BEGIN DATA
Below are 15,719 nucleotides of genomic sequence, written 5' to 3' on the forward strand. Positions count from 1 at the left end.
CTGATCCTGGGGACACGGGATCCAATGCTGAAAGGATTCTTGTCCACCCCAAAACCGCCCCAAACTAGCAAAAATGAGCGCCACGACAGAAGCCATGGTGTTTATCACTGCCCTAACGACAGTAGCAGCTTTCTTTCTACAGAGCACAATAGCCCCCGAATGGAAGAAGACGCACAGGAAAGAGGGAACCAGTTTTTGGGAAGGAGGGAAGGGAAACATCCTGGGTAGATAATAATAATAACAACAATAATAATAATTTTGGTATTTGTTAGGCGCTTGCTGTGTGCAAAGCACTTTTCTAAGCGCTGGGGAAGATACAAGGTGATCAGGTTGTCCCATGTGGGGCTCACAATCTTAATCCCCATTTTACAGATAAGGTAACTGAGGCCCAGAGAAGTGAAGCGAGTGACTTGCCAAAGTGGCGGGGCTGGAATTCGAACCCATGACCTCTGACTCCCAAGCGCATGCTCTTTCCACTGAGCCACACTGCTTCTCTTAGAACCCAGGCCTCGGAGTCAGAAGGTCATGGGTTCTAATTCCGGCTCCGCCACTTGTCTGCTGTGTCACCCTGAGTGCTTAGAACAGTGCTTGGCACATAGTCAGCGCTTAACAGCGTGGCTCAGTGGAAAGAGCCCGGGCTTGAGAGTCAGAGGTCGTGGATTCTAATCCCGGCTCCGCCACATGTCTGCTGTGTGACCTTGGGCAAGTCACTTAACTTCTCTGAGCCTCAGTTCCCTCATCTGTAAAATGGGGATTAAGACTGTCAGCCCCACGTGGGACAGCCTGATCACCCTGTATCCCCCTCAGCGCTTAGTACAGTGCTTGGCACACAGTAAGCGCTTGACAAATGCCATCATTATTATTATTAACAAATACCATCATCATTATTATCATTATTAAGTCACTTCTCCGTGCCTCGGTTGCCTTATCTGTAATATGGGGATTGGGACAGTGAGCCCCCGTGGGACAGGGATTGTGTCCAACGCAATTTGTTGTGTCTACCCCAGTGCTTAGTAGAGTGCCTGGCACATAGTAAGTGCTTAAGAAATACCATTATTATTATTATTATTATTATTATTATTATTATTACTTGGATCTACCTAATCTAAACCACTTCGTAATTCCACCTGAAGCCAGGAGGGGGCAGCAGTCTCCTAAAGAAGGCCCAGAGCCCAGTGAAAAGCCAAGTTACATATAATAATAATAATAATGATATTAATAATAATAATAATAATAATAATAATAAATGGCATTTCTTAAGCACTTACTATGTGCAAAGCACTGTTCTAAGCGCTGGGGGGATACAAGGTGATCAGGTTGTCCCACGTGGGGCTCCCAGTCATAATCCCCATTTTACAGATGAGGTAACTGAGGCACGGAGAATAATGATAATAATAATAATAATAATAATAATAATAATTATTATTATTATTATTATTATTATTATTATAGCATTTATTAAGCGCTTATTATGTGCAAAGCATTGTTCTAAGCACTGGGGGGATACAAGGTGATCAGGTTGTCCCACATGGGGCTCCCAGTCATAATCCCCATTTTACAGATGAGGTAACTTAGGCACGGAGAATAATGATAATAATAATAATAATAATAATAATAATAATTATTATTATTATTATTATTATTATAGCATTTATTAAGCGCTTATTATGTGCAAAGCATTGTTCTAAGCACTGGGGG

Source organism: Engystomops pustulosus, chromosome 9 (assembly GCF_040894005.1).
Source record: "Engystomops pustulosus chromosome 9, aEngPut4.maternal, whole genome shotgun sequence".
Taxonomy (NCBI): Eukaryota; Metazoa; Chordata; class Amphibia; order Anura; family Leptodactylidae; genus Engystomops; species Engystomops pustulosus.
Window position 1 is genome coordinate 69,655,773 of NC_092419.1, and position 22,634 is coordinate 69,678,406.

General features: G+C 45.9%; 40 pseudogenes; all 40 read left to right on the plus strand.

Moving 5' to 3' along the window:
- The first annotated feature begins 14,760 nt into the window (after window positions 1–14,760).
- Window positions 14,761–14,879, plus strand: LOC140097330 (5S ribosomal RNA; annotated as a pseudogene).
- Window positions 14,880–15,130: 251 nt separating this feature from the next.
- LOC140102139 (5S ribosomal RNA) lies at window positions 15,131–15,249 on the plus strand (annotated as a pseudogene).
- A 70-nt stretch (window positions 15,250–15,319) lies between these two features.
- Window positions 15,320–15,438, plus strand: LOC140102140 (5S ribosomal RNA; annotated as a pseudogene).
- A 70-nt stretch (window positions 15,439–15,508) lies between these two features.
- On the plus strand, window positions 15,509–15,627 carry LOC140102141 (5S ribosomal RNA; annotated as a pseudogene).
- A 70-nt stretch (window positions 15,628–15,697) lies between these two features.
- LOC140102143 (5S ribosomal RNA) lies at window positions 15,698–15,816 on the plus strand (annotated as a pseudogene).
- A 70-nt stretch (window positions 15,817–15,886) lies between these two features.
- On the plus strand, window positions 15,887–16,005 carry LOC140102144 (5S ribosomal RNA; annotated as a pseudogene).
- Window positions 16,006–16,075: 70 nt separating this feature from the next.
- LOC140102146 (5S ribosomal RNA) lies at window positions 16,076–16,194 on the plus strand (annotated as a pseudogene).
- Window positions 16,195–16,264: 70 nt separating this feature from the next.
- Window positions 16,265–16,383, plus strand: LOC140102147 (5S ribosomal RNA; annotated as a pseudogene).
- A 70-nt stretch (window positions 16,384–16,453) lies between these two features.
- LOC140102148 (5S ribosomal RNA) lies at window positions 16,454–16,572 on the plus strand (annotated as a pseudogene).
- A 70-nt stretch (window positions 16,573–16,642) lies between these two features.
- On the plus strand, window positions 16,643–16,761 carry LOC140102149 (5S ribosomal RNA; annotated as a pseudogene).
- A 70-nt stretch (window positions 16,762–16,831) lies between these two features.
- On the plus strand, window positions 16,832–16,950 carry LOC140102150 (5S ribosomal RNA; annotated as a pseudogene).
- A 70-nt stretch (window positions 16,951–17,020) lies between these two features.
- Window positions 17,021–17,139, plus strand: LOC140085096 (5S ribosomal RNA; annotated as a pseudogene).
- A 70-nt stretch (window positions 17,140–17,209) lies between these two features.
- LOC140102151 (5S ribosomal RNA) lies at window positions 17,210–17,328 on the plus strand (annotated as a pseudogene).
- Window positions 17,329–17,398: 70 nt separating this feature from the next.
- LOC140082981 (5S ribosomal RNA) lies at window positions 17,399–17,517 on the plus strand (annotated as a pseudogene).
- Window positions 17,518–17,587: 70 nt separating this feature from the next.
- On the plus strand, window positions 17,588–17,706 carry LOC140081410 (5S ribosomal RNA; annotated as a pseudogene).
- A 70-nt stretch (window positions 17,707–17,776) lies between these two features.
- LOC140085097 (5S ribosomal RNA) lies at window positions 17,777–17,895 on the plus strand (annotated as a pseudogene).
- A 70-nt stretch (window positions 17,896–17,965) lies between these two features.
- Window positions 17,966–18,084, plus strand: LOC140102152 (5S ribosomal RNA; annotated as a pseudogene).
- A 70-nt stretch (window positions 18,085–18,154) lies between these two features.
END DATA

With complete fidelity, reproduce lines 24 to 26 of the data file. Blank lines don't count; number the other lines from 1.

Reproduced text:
- Window positions 16,265–16,383, plus strand: LOC140102147 (5S ribosomal RNA; annotated as a pseudogene).
- A 70-nt stretch (window positions 16,384–16,453) lies between these two features.
- LOC140102148 (5S ribosomal RNA) lies at window positions 16,454–16,572 on the plus strand (annotated as a pseudogene).